Core Belief Research Overview


Published on

Core Belief Research Explained by Saunders-McDermott Consulting

Published in: Business, Technology
1 Comment
  • Hi Janet - Thanks for putting this up. Great to see people using the NeuroPower framework. If anyone's interested in getting to know more about the Core Beliefs, the book is now available through our website ( We've also got a new community site through Bloomfire ( Looking forward to staying in touch!
    Are you sure you want to  Yes  No
    Your message goes here
No Downloads
Total views
On SlideShare
From Embeds
Number of Embeds
Embeds 0
No embeds

No notes for slide

Core Belief Research Overview

  1. 1. Core Belief Research Explained
  2. 2. What Are Core Beliefs? (1) • Core beliefs are deep seated beliefs that people hold - about the world in which they live, work and play • Core Beliefs influence everything a person does - from the type of house they buy, the job or career they pursue, through to the life partner they choose • Core Beliefs are developed over time - based on regular interaction with family, friends, clients, colleagues and other sources of information such as the media, politicians, movies, television and the internet
  3. 3. What Are Core Beliefs? (2) The most notable thing about Core Beliefs is that they cannot be easily changed – what can be changed is the intensity with which they are held • This intensity can be reduced or increased by the information that is shared with people - and how this information is communicated, received and processed
  4. 4. Different Types of Core Beliefs From a stakeholder engagement perspective, Core Beliefs fall into two types: - There are people who disagree with a client’s position because they hold anti- positional core beliefs, and - There are people who agree with a client’s position because they hold pro- positional core beliefs
  5. 5. Examples of Core Beliefs Core Belief 1 - Smoking is Bad for a Person’s Health’ • This Core Belief is anti-positional for the smoking lobby and cigarette manufacturers, but • It’s pro-positional for the health lobby and a large proportion of the general public who oppose smoking Core Belief 2 - People Should Have the Freedom to Smoke if They Want’ • This Core Belief is pro-positional to the smoking lobby and cigarette manufacturers • It is anti-positional to the health lobby and a large proportion of the general public who oppose smoking
  6. 6. What is Core Belief Research? • More recent research into Core Beliefs* has confirmed that people use nine different processes - to form their Core Beliefs • These processes are dependent on a number of factors - including people’s individual personalities as well as how they react emotionally / logically to specific situations or events, particularly when faced with the stress of having to deal with ‘change’ • What this means is that how a person responds to the emotional stress associated with making a decision will tend to follow a specific pattern - each and every time a person has to deal with ‘change’ of any kind • These behavioural patterns can be tracked over time – to identify the key characteristics and thus the ‘personality profile’ of the person • Once a person’s personality profile has been identified, this enables their core beliefs to be confirmed - and their future behaviour / response to specific issues or other matters accurately predicted * Core Beliefs, Harnessing the Power by Peter Burow, Copernicus Publishing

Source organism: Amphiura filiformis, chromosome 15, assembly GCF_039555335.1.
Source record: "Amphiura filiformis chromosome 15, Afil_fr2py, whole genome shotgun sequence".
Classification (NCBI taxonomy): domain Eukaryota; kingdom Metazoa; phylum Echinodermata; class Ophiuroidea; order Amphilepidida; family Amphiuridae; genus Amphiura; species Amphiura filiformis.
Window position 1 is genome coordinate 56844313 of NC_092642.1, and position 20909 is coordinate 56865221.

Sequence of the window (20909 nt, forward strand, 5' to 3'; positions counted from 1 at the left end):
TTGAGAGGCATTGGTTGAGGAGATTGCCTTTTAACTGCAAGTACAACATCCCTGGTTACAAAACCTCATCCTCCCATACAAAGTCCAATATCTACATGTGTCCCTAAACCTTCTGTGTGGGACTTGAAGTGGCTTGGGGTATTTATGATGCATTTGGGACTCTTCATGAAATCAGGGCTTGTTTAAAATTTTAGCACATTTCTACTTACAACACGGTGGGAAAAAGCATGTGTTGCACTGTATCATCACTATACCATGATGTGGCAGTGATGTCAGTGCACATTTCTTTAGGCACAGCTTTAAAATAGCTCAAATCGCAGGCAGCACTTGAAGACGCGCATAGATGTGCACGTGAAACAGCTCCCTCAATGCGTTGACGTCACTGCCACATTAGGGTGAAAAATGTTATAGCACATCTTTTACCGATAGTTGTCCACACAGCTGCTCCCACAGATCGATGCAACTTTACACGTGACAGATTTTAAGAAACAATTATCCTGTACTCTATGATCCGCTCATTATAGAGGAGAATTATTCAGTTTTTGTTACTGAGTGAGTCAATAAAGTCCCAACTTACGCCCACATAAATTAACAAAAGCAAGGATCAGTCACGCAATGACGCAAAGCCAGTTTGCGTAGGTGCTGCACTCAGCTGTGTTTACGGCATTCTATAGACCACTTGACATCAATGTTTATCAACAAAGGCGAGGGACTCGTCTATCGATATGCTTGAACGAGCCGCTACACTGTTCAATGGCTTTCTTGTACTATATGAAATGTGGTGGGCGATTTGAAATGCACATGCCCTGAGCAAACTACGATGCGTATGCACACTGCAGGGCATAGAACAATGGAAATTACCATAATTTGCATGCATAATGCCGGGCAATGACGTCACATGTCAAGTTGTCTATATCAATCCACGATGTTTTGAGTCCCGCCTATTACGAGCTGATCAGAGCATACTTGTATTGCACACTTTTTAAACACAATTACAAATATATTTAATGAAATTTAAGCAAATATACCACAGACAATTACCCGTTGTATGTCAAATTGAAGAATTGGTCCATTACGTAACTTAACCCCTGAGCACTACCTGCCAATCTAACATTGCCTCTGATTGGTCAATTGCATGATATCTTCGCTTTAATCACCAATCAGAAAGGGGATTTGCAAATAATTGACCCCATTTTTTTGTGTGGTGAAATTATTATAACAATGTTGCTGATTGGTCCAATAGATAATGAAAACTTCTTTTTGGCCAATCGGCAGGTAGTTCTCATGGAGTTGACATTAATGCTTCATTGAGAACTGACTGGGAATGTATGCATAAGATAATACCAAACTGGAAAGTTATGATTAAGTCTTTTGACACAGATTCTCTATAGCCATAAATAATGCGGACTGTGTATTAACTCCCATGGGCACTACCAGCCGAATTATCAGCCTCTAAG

7. 7. Example of Core Belief Research (1) • The Core Belief profiling system comprises 9 different profiles • These profiles each have distinct and fundamentally different patterns - in terms of how they think, feel and act • Each of these profiles also likes to receive and process information - in very different ways • What this means is that each profile will pay attention to and direct their energy very differently • This is because each profile group has different ‘core beliefs’ - about what they need to survive in life for survival and achieve satisfaction
  8. 8. Example of Core Belief Research (2) The focus of the 9 different Core Belief Profiles include: • Profile 1 – focused on social integrity • Profile 2 – focused on satisfying the needs of others • Profile 3 – focused on achieving results • Profile 4 – focused on being better than the rest, an elitist • Profile 5 – focused on analysing all available information, information is power • Profile 6 – focused on fear but also fiercely loyal, driven by caution • Profile 7 – focused on opportunities, adventure and creativity • Profile 8 – focused on achieving all of nothing • Profile 9 – the passive type who doesn’t want to get involved, but watch out for the passive aggression if you push them too hard
  9. 9. Effective Use of Core Belief Data (1) • Core belief data can also be used to track the movement of stakeholders - through the four phases of change • Core belief research will identify what % of your stakeholders are in which quadrant - at a specific point in time – • Their movement through the four phases can then be tracked over time - as a way of measuring the effectiveness of your engagement and communication activities • This kind of research can have a major impact - on the overall success of your investment in stakeholder engagement and public participation programs
  10. 10. Effective Use of Core Belief Data (2) • During periods of change, the aim is to move as many stakeholders as possible into the reasoning/acceptance quadrants - thus reducing the emotions of anger or denial • By not knowing which of the four states of change stakeholders are in – it becomes extremely difficult to develop and implement a successful engagement, consultation and information program